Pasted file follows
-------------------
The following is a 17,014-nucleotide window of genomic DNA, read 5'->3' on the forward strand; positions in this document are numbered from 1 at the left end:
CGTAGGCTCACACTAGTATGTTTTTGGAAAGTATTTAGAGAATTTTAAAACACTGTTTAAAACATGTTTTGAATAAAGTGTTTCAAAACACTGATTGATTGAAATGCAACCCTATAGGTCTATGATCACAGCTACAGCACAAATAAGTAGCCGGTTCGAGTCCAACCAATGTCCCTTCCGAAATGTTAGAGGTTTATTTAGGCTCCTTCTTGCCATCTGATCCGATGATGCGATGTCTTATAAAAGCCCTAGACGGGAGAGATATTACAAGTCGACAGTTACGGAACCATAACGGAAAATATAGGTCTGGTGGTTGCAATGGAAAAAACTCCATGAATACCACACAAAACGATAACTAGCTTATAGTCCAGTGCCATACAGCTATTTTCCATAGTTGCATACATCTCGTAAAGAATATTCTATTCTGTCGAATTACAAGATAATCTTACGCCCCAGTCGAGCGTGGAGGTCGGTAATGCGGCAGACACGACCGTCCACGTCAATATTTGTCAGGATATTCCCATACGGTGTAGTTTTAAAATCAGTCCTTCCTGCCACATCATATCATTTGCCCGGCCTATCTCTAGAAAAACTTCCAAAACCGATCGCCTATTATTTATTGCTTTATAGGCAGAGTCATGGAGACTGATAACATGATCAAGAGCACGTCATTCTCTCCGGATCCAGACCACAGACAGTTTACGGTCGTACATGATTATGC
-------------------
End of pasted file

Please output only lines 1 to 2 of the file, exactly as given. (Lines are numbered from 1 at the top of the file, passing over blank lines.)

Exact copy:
The following is a 17,014-nucleotide window of genomic DNA, read 5'->3' on the forward strand; positions in this document are numbered from 1 at the left end:
CGTAGGCTCACACTAGTATGTTTTTGGAAAGTATTTAGAGAATTTTAAAACACTGTTTAAAACATGTTTTGAATAAAGTGTTTCAAAACACTGATTGATTGAAATGCAACCCTATAGGTCTATGATCACAGCTACAGCACAAATAAGTAGCCGGTTCGAGTCCAACCAATGTCCCTTCCGAAATGTTAGAGGTTTATTTAGGCTCCTTCTTGCCATCTGATCCGATGATGCGATGTCTTATAAAAGCCCTAGACGGGAGAGATATTACAAGTCGACAGTTACGGAACCATAACGGAAAATATAGGTCTGGTGGTTGCAATGGAAAAAACTCCATGAATACCACACAAAACGATAACTAGCTTATAGTCCAGTGCCATACAGCTATTTTCCATAGTTGCATACATCTCGTAAAGAATATTCTATTCTGTCGAATTACAAGATAATCTTACGCCCCAGTCGAGCGTGGAGGTCGGTAATGCGGCAGACACGACCGTCCACGTCAATATTTGTCAGGATATTCCCATACGGTGTAGTTTTAAAATCAGTCCTTCCTGCCACATCATATCATTTGCCCGGCCTATCTCTAGAAAAACTTCCAAAACCGATCGCCTATTATTTATTGCTTTATAGGCAGAGTCATGGAGACTGATAACATGATCAAGAGCACGTCATTCTCTCCGGATCCAGACCACAGACAGTTTACGGTCGTACATGATTATGC